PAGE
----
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Sen. Mark Kirk, Rep. Bobby Rush: Despite differences, will work together to combat Gangster Disciples
Sen. Mark Kirk (R-Ill.), Rep. Bobby Rush (D-Ill.) mending fences on Tuesday, agreeing to work together to combat gang violence in Chicago. The two spoke outside Kirk’s Hart Senate Office Building suite. (video by Lynn Sweet)
WASHINGTON–Putting aside differences for now, Sen. Mark Kirk and Rep. Bobby Rush agreed after a meeting on Tuesday to work together to combat the Gangster Disciples in Chicago, with Kirk promising to tour Chicago’s South Side and consult with Rush “to guide me to the most effective programs that could defeat the gangs.”
After huddling together for almost an hour in Kirk’s Hart Senate Office Building suite, the Illinois lawmakers emerged to discuss what now is their joint approach to battle gangs in Chicago. Neither man took questions from reporters. Rush requested the meeting in the wake of Kirk’s proposal for mass arrests of 18,000 Gangster Disciples in Chicago–and Rush’s own harsh words attacking Kirk as a suburban no-nothing when it came to battling Chicago gangs.
“This meeting shows that Bobby and I can work out any differences because we love Chicago so much that we won’t give up,” Kirk said.
“My feeling is the elected Representative of the First Congressional District knows it best and that he will be able to guide me to the most effective programs that could defeat the gangs. …Bobby and I have agreed to tour the First Congressional District and I have asked him to show me the worst of the worst where officials may fear to tread and actually listed to kids.”
Rush said, “He and I have agreed to not only work together, he said he will visit Englewood and other communities there. I am looking forward to him listening to young people.” Rush gave Kirk a book to read about the high incarceration rates of African Americans and the impact on communities, “The New Jim Crow, Mass Incarcerations in the Age of Colorblindness,” by Michelle Alexander.
After that listening tour–no date has yet been set–Rush said “we are going to roll up our sleeves and see what we can do legislatively to impress upon the administration how some of these issues need to be addressed.”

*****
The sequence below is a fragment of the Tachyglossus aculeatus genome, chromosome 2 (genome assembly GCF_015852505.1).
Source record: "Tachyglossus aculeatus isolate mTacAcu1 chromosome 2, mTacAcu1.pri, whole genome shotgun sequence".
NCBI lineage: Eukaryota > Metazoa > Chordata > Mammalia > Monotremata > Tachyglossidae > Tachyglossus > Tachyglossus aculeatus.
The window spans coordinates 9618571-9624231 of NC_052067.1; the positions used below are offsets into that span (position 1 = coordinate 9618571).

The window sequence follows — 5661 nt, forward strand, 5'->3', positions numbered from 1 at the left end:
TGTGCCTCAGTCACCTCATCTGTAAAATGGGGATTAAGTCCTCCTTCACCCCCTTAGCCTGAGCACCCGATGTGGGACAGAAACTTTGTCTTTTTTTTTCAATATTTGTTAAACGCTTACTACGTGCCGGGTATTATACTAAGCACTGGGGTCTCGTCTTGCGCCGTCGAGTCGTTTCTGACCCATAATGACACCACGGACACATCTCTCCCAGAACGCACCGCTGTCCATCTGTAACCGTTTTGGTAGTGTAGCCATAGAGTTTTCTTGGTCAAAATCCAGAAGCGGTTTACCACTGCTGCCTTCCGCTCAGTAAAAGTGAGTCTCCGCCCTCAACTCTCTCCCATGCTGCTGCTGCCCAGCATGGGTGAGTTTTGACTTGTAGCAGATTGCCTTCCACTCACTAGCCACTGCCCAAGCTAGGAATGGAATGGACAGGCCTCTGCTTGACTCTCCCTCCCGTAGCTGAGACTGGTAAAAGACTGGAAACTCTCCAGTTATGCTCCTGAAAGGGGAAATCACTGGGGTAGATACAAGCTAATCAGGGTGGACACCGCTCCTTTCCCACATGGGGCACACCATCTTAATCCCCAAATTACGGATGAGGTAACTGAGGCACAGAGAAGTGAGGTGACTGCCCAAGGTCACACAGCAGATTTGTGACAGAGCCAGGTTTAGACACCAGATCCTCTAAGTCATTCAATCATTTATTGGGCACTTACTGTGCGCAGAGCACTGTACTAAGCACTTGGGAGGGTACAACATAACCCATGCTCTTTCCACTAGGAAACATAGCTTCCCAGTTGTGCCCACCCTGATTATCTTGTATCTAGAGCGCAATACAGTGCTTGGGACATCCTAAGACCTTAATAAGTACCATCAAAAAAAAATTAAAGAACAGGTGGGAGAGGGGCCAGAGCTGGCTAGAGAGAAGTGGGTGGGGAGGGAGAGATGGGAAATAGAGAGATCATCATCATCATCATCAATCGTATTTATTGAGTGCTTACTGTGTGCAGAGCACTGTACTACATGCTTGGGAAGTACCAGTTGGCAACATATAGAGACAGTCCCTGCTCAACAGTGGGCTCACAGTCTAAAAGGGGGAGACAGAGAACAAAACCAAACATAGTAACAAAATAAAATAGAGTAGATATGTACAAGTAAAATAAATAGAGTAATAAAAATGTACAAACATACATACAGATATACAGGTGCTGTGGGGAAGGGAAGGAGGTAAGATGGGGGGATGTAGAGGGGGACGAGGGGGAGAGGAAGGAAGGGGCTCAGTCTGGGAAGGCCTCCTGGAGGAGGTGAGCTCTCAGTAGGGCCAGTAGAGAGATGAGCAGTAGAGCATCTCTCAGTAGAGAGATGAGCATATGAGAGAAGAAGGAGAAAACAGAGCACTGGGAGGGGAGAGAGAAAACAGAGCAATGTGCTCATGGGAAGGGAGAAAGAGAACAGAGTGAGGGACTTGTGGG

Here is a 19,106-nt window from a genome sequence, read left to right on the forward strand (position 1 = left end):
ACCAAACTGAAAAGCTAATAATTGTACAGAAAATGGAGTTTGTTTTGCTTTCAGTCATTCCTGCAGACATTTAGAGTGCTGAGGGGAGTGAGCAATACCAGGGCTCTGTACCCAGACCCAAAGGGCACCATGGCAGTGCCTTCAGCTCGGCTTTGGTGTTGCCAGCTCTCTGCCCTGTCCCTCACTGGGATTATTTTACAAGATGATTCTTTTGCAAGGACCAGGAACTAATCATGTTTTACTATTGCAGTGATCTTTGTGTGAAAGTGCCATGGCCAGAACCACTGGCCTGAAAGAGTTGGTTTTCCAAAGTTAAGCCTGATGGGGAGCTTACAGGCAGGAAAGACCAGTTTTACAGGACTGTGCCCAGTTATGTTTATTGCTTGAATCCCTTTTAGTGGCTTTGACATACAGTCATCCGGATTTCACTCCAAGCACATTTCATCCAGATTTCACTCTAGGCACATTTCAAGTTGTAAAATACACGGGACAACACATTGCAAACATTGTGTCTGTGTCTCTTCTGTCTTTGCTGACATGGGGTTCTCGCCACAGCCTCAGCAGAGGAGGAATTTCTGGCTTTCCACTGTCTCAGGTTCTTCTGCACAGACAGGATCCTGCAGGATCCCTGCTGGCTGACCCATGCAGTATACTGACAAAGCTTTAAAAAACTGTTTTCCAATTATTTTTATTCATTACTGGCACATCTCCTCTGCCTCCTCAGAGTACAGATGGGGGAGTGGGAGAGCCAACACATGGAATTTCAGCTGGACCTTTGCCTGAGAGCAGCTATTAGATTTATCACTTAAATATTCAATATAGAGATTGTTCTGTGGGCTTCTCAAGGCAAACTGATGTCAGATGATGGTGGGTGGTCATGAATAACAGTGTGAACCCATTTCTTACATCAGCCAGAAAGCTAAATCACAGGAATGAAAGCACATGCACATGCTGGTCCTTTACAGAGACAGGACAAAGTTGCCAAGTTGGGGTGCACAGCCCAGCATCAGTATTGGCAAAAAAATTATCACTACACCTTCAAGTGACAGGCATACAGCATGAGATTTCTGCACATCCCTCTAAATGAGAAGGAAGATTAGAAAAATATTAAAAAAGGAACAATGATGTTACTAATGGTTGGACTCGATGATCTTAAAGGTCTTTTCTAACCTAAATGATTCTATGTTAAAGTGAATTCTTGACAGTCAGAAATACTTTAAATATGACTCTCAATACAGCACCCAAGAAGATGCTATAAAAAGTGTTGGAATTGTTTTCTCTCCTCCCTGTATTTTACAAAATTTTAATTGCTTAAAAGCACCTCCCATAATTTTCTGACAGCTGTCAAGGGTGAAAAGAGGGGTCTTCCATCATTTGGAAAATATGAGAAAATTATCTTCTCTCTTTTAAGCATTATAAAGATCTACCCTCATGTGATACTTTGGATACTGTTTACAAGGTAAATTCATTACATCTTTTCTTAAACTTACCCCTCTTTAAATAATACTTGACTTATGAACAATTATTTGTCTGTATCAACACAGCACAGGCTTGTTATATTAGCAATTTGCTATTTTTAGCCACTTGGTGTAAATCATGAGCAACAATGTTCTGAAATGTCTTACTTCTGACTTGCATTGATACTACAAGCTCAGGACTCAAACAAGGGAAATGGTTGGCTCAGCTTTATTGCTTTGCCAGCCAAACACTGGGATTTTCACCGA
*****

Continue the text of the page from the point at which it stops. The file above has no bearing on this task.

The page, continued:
Absent from the remarks of Kirk, a Republican, was the bravado of recent weeks when he announced his proposal for mass arrests of 18,000 Gangster Disciples, to be bankrolled with $30 million he would be requesting from Congress.
Rush, a Democrat, for his part, drastically toned down his rhetoric after offering scathing criticism of Kirk’s plan last week in an interview with the Sun-Times, saying “It’s a sensational, headline-grabbing, empty, simplistic, unworkable approach” that was an “upper-middle-class, elitist white boy solution to a problem he knows nothing about.”
On Tuesday, Kirk and Rush needed each other.
Kirk launched a round of meetings with federal and local law enforcement officials to get input for his arrest plan but did not seek a buy-in from the three Illinois lawmakers–all African-American–whose districts would be most impacted by mass arrests of what would almost most likely be young, African American males. With Congress cash-strapped, Kirk would have a tough time in any case finding $30 million. With Rush and fellow Illinois Democrats Rep. Danny Davis and Rep. Robin Kelly against Kirk’s plan, the path to funding would be almost impossible to find.
Rush found himself criticized for using race-based language in blasting Kirk’s plan. While it is not known if he offered any apology, his new tone seemed to speak for itself.
Kirk never backed down from his mass arrest plan and did not discuss the multi-front assault on youth violence championed by Rush–in particular finding jobs for at risk kids.
Though “we disagree on some aspects” of what to do, Rush said, “…I think over due time, he will understand what is from my perspective a more comprehensive approach.”
As Rush was departing and Kirk turning back towards his office, Kirk paused. He shouted out, “OK Bobby, see you in Englewood.”